Kingston, Jamaica—Wednesday, March 22, 2017: The Digicel Foundation has adopted five infant schools in rural Jamaica and has outlined plans to give them all the support they need to achieve full certification from the Early Childhood Commission (ECC).
This certification process requires early childhood institutions (ECIs) to fulfil the criteria set under the ECC’s standards, which relate to health and safety (public health and fire safety reports and police records); and educational quality, including teacher qualification certificates. To be fully certified, schools must also undergo an extensive inspection activity.
The Digicel Foundation’s action comes in response to the call by the Hon. Floyd Green, State Minister in the Ministry of Education, for non-governmental organisations adopt a school or cluster of schools and help them to achieve their certification.
“Too many students are entering primary school without the basic skills that allow for their full participation and academic advancement,” said Dane Richardson, CEO of the Digicel Foundation. “In fact, findings from the joint Digicel Foundation and United States Agency for International Development Literacy project revealed that many students entering Grade One were not ready to learn to read. For us, this is rather alarming so we want to do what we can and play a part to help fix this.”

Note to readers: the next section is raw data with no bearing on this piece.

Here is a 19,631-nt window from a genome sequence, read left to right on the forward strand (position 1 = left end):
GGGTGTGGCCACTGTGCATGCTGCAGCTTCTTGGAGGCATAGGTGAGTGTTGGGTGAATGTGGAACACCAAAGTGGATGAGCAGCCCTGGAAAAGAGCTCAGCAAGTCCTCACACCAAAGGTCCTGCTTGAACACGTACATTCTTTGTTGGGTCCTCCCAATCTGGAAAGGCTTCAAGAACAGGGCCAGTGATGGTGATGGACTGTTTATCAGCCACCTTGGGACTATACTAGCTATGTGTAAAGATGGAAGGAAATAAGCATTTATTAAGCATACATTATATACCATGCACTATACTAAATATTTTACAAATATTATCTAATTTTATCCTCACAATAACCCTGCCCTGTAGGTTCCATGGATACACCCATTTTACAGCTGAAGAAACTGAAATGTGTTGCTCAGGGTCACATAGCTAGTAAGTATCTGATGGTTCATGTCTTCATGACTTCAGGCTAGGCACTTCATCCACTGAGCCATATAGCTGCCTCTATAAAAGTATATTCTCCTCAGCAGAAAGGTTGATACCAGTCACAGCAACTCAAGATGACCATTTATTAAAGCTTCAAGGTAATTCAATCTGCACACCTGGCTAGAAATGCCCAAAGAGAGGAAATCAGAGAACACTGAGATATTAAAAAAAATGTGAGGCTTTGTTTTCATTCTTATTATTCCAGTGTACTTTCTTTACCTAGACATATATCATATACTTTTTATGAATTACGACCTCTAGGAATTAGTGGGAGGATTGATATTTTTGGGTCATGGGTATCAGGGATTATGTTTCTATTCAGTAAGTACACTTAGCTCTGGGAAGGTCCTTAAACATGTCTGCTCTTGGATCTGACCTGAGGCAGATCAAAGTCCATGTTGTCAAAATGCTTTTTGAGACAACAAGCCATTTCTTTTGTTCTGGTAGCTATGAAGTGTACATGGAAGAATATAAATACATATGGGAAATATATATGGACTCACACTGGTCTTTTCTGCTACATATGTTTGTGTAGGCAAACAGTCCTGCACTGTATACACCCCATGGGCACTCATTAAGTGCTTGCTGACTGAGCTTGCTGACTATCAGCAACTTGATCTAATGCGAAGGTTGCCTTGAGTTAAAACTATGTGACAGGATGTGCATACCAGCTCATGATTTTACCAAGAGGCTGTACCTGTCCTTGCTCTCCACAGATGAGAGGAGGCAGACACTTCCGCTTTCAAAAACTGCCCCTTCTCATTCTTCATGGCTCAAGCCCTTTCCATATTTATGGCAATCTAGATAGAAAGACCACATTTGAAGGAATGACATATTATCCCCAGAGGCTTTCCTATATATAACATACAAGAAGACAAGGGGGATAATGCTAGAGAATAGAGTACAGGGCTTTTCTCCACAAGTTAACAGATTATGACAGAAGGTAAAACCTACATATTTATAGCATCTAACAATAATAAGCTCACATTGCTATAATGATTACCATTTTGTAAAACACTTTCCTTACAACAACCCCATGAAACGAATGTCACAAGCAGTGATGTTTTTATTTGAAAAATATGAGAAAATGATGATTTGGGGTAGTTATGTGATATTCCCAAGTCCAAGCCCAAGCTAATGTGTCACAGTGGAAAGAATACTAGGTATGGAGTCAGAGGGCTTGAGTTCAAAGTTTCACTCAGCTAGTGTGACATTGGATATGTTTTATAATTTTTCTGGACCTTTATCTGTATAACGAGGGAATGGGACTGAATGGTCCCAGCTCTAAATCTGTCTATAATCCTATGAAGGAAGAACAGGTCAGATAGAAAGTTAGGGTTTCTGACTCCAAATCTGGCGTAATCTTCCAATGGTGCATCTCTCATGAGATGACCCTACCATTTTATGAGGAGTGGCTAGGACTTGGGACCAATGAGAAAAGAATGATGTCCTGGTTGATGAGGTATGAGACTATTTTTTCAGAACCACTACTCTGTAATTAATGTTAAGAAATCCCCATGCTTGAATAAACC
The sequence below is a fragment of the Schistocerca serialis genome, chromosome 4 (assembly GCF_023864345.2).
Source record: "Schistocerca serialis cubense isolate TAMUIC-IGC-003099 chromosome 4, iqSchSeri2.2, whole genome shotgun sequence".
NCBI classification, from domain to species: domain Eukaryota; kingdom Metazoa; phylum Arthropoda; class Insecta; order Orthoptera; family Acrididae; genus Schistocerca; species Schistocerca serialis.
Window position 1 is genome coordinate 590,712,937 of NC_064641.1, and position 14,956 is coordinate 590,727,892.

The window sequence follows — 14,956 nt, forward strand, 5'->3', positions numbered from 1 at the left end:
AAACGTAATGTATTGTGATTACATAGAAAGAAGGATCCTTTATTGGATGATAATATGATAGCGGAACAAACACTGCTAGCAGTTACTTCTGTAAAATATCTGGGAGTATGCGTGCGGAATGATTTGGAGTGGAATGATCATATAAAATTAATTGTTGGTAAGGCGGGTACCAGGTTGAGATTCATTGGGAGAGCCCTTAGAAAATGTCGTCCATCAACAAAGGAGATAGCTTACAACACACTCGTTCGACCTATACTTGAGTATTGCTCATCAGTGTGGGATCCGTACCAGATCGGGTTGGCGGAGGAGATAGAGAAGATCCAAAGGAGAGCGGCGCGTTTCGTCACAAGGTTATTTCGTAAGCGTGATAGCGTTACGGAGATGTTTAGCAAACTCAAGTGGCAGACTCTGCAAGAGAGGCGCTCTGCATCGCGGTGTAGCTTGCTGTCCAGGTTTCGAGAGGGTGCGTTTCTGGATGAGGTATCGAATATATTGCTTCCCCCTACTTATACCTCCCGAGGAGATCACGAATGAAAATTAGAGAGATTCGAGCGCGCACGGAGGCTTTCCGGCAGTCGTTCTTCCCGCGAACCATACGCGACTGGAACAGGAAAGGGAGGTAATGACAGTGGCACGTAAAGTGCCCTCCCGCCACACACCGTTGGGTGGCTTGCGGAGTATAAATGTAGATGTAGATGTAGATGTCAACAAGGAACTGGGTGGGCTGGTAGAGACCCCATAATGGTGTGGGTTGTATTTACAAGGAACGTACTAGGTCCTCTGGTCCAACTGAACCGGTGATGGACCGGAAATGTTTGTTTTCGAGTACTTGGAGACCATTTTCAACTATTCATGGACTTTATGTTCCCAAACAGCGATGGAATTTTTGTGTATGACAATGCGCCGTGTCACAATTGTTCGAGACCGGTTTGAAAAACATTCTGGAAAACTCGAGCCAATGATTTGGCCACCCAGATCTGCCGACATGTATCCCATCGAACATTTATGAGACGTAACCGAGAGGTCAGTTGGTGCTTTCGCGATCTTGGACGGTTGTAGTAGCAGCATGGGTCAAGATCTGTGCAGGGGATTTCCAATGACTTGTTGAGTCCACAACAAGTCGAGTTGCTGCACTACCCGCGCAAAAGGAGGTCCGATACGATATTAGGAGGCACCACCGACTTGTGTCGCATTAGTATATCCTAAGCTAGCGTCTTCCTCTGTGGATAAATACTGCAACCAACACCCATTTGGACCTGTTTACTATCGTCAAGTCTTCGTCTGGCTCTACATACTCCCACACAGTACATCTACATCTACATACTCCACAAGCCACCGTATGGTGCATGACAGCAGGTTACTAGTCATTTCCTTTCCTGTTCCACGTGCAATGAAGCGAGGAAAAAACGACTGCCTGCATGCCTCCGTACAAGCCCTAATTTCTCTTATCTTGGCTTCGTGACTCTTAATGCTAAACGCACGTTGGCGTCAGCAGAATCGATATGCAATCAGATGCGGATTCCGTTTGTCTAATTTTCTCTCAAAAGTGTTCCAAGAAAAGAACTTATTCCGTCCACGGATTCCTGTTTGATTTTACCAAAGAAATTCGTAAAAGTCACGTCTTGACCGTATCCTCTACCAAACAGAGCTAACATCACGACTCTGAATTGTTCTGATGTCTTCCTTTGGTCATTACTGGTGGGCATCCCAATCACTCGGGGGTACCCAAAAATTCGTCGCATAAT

Citing additional findings from the Digicel Foundation/USAID Literacy Project, Richardson noted that around 92% of students in the sample lacked skills like knowledge of the alphabet, letter sounds and the ability to identify simple words. The students in the sample population were found to be mainly from schools in the rural communities of Jamaica.
“The data we gathered from the project forced us to start re-thinking our efforts towards ensuring that the important markers in the education sector are achieved,” Richardson added. “That’s why we’re focusing on starting with the schools we’ve selected, which are all located in rural Jamaica.”
The schools are New Works Primary and Infant School in Westmoreland, Upper Rock Spring All Age and Infant School in Hanover, Pratville Infant Department in Manchester, Carisbrook Infant Department in St. Elizabeth and Cassava River Primary and Infant Department in St. Catherine.
The Early Childhood Commission, which has regulatory responsibility for all early childhood institutions, will now work closely with the Foundation to ensure these schools meet all the necessary standards.
Karlene Degrasse-Deslandes, Executive Director of the ECC, said, “We are happy to welcome yet another partner on this journey to improve our early childhood sector and guarantee a better learning environment for our children. The Commission is convinced that this level of commitment from Digicel Foundation will encourage other stakeholders in the private sector to provide support needed to raise the standard of education.”
Since 2009, Digicel Foundation has been a committed partner in education, working with 231 primary schools across the island to improve literacy between Grades One and Three. To date, over 100,000 students have been impacted and over 250 teachers trained.